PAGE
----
Brooklyn Paper: Op-ed: ‘Code Blue’ needed for city’s backyard blizzard dogs


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Every winter, like clockwork, animal protection organizations and elected officials are inundated with frantic pleas from people all over the five boroughs, desperate to get help for howling, suffering dogs left outside of homes day and night during snowstorms, freezing temperatures, and even as blizzards hit. These dogs aren’t strays, homeless or lost. They are instead purposely and cruelly being kept outside in backyards by their owners in all types of extreme weather — often all year long.

All too often, when concerned neighbors call 911 worried that dogs might die if not brought inside, there is little, if anything, the police can do by law to do to protect the imperiled souls from freezing to death. If you are shaking your head asking, “How can this be?” we are right there with you!

Guess what: In the greatest city in the world, it is perfectly legal to force man’s best friend to languish outside during a raging blizzard. As long as the dog is not visibly starving to death, and any kind of “shelter” is available, even if it is flimsy and unheated.

This is a citywide problem that needs to be addressed, and we have a simple solution. Antiquated, inadequate laws that allow merciless treatment of animals must be transformed in a city that calls itself progressive and compassionate. This is a Canine Code Blue situation and requires an appropriate response.

The recent snowstorm that dumped nearly a foot of snow across the city brought numerous emergency Code Blue cases of outdoor dogs that needed help, and most sadly did not get it. Both of our offices were flooded with messages from desperate residents alarmed that several dogs in a Bay Ridge backyard were kept outside while snowflakes and temperatures fell. Photos and calls to actions were posted all over social media – the phone number of the local precinct was posted instructing people to politely beg NYPD officers to go to the house and get the dogs inside.

Officers did respond to the scene, but were told by the dog’s owner that they were “hunting dogs” meant to stay outside year long. Officers noted that there were shelters in the backyard where the dogs were left outside. It took dozens of calls to the precinct and a New York City Councilmember getting personally involved to ensure that officers returned to the scene to convince the dog’s owners to bring them inside for the night.

However, according to the NYPD, it was done “on his own accord,” not necessarily because NYPD determined a law was being broken. This is just wrong. And had a Councilmember not personally made this request, we doubt the dogs would have been brought inside at all. This was not an isolated incident. The next day, people contacted our offices begging for help for the exact same kind of Code Blue dog situation in other parts of Brooklyn and Queens.In many of these cases, the dog owners say that their dogs are year-long “outdoor dogs,” meaning they are not allowed inside — even during blizzards and heatwaves. It is important to note that no dog should ever be kept outside in extreme weather — regardless of what justification their owner makes.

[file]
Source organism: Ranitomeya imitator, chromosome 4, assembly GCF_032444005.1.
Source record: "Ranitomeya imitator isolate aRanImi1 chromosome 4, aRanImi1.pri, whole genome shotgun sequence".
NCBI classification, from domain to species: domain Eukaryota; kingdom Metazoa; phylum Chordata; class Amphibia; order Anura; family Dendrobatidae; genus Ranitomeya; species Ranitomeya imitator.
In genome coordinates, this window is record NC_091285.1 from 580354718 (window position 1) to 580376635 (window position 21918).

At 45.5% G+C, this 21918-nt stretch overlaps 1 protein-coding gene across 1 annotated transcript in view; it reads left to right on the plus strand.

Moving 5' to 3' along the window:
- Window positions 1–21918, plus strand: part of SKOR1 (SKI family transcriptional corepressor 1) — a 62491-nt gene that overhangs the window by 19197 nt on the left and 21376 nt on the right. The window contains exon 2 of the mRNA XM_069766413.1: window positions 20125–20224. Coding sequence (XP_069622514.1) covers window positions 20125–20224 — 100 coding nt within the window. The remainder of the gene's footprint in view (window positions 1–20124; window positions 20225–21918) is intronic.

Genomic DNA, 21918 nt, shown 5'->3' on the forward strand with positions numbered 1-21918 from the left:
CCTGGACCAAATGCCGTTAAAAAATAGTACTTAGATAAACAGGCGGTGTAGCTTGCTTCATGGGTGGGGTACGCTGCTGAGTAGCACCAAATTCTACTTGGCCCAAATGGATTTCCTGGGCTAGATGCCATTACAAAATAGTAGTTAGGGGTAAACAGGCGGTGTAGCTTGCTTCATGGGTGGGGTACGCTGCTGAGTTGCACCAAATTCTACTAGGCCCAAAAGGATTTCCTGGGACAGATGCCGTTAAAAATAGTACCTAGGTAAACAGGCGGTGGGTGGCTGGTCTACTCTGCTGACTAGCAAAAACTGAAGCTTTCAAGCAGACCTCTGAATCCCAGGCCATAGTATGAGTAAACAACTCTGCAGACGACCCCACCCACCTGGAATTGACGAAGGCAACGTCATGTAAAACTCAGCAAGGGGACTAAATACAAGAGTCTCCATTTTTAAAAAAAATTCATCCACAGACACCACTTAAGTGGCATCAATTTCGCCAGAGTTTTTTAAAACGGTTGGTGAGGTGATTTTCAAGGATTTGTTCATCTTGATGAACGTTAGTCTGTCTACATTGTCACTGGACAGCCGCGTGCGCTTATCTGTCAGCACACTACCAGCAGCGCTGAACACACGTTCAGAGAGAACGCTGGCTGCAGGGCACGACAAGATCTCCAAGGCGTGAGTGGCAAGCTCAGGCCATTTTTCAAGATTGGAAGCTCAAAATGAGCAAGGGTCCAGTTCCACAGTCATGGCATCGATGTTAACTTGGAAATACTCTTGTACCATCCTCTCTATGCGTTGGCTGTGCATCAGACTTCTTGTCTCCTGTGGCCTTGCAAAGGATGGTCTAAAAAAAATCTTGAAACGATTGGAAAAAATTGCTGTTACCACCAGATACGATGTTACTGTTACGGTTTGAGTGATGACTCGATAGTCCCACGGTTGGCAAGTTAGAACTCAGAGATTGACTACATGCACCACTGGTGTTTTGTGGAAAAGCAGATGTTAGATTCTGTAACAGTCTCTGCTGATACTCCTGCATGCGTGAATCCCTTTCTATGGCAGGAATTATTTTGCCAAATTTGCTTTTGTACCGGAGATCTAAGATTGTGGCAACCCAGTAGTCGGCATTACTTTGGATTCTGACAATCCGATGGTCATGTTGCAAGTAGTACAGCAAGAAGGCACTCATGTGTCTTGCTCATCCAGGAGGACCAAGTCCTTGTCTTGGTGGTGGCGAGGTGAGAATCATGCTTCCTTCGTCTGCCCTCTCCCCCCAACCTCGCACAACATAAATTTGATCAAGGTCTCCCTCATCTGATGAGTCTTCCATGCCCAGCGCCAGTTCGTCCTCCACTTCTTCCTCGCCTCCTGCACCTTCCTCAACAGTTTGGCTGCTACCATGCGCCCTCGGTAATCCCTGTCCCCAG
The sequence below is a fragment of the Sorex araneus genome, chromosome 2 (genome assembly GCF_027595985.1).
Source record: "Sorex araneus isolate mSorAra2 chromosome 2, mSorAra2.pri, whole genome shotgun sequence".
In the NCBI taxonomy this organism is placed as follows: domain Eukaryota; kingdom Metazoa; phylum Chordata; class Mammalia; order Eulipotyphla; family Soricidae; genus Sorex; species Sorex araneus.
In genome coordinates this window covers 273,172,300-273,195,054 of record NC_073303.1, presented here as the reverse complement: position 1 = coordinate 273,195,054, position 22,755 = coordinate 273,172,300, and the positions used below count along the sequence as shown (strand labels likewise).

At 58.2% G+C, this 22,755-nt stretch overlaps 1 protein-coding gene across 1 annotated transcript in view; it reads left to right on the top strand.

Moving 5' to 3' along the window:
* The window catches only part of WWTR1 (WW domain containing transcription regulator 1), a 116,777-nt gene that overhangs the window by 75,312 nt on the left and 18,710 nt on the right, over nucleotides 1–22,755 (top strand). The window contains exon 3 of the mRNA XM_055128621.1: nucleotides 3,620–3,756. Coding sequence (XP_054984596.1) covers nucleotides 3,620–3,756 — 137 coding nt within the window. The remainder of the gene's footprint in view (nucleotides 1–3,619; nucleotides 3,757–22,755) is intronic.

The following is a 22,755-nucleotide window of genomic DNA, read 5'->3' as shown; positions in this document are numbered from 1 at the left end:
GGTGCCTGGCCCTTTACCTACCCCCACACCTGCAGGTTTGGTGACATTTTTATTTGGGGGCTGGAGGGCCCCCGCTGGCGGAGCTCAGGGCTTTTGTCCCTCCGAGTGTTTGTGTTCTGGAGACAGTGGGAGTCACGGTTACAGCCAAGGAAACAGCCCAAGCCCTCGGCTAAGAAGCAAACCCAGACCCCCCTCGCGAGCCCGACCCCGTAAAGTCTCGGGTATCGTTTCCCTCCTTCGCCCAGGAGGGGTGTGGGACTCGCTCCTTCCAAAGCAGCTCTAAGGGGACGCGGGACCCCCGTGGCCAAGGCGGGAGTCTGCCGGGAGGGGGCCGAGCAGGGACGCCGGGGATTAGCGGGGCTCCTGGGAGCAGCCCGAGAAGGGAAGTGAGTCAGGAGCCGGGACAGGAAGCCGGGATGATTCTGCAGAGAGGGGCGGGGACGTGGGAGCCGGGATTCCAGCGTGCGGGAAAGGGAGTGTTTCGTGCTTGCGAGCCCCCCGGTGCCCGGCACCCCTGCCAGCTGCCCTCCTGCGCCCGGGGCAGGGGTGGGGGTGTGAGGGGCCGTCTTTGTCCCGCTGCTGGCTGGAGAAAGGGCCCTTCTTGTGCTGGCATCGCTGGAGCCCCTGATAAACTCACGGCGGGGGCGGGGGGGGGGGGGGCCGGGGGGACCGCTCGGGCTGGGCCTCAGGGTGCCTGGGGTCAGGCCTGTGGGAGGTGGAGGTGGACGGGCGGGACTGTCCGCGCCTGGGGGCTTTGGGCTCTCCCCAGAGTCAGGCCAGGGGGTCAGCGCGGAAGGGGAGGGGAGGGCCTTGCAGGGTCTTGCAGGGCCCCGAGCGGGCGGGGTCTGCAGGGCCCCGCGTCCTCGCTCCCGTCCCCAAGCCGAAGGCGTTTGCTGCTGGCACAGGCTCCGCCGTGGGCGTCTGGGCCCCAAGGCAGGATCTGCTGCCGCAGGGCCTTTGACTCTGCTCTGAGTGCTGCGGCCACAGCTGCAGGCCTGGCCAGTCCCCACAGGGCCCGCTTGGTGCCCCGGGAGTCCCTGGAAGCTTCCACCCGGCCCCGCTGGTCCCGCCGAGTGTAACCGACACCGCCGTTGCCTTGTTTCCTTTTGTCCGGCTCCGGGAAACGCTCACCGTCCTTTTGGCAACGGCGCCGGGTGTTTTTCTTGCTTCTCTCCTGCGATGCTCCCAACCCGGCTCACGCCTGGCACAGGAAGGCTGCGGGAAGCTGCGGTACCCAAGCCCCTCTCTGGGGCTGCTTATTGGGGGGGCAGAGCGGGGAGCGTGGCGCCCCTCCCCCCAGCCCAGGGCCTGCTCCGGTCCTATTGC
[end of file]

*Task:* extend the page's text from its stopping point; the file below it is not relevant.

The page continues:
You’re probably wondering why there aren’t already laws on the books prohibiting dogs from being kept outside in the harsh elements all year long. The problem is that the laws that do exist are unclear and therefore hard to enforce. New York State Agriculture and Markets Law section 353-a and 363-b address cruelty to animals and “appropriate shelters for dogs left outside.” But what constitutes appropriate shelter? When cops show up to a house during a snowstorm and see flimsy shelters in a backyard, how can they know if it constitutes “appropriate shelter?” These life-or-death situations cannot be left up to interpretation and guesswork.

We don’t blame the NYPD for this — they’re being thrown into situations they are not equipped to handle. We blame needlessly vague and toothless laws. Only a handful of NYPD officers are part of the important NYPD Animal Cruelty Investigation Squad, the only unit with any formal training on animal cruelty laws.

Regular New York City cops are not trained in how to enforce these laws, and in fact, the animal cruelty laws are not even in the penal code — they are in the New York State Agriculture and Markets Law — which cops are not expected to learn or even know exist! So, this means that the overwhelming majority of the time, the NYPD officers responding to an animal cruelty call are not even aware of these laws or how to enforce them. This makes no sense!

Our proposal to solve this problem is to introduce legislation that mandates that any time there is a “Code Blue” for winter nights when the temperatures drop to 32 degrees or below, or a winter storm hits the city, and anytime there is a New York City heat advisory in effect — backyard dogs must be brought inside a home or be taken away.

As another winter is upon us, we cannot let more dogs suffer in the brutal cold due. We must take steps to provide them with the mercy they deserve. They say the greatness of a society and its moral progress can be judged by the way its animals are treated. It starts here. Let 2020 be the last year on record that the cruelty of dogs forced to endure treacherous weather conditions outside is allowed in New York City.

Justin Brannan is a New York City Councilman who represents the neighborhoods of Bay Ridge, Dyker Heights, Bensonhurst and Bath Beach. Edita Birnkrant, is the executive director of New Yorkers for Clean, Livable, and Safe Streets (NYCLASS).

Brooklyn Paper